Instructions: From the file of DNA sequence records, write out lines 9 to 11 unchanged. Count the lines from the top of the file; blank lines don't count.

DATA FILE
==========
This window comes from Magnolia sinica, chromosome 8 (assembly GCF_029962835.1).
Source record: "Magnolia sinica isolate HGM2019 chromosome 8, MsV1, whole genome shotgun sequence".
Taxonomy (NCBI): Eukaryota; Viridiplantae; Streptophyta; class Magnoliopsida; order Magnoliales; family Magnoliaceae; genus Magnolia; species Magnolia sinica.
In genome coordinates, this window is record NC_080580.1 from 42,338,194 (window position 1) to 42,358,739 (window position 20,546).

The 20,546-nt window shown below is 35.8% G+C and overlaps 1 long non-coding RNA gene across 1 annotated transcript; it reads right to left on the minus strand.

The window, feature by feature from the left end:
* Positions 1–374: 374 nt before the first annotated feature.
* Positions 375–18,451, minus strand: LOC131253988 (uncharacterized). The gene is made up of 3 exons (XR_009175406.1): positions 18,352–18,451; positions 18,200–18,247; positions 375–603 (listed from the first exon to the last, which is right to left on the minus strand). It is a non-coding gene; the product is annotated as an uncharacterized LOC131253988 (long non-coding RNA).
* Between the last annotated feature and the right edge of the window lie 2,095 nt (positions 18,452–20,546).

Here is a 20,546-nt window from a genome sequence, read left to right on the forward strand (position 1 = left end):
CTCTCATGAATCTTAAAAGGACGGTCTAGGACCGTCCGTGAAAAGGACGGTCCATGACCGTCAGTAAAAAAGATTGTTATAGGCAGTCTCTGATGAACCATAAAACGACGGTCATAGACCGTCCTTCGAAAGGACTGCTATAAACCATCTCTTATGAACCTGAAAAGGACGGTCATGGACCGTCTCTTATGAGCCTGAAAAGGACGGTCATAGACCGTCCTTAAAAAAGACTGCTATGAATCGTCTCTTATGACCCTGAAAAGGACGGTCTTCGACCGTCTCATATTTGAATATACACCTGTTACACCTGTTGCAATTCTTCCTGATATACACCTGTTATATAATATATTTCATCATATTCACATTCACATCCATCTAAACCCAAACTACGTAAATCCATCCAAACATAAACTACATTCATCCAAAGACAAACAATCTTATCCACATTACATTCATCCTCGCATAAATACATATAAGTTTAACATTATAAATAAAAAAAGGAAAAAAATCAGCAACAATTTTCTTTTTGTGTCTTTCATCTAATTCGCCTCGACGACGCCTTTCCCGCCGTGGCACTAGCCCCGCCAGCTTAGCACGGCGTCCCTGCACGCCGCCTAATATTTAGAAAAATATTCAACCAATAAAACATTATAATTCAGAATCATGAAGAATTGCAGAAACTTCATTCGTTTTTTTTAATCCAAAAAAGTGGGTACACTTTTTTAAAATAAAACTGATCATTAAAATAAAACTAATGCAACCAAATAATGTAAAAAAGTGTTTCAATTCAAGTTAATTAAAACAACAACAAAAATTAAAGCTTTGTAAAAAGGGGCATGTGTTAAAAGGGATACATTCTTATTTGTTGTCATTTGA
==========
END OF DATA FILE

* Between the last annotated feature and the right edge of the window lie 2,095 nt (positions 18,452–20,546).

Here is a 20,546-nt window from a genome sequence, read left to right on the forward strand (position 1 = left end):
CTCTCATGAATCTTAAAAGGACGGTCTAGGACCGTCCGTGAAAAGGACGGTCCATGACCGTCAGTAAAAAAGATTGTTATAGGCAGTCTCTGATGAACCATAAAACGACGGTCATAGACCGTCCTTCGAAAGGACTGCTATAAACCATCTCTTATGAACCTGAAAAGGACGGTCATGGACCGTCTCTTATGAGCCTGAAAAGGACGGTCATAGACCGTCCTTAAAAAAGACTGCTATGAATCGTCTCTTATGACCCTGAAAAGGACGGTCTTCGACCGTCTCATATTTGAATATACACCTGTTACACCTGTTGCAATTCTTCCTGATATACACCTGTTATATAATATATTTCATCATATTCACATTCACATCCATCTAAACCCAAACTACGTAAATCCATCCAAACATAAACTACATTCATCCAAAGACAAACAATCTTATCCACATTACATTCATCCTCGCATAAATACATATAAGTTTAACATTATAAATAAAAAAAGGAAAAAAATCAGCAACAATTTTCTTTTTGTGTCTTTCATCTAATTCGCCTCGACGACGCCTTTCCCGCCGTGGCACTAGCCCCGCCAGCTTAGCACGGCGTCCCTGCACGCCGCCTAATATTTAGAAAAATATTCAACCAATAAAACATTATAATTCAGAATCATGAAGAATTGCAGAAACTTCATTCGTTTTTTTTAATCCAAAAAAGTGGGTACACTTTTTTAAAATAAAACTGATCATTAAAATAAAACTAATGCAACCAAATAATGTAAAAAAGTGTTTCAATTCAAGTTAATTAAAACAACAACAAAAATTAAAGCTTTGTAAAAAGGGGCATGTGTTAAAAGGGATACATTCTTATTTGTTGTCATTTGA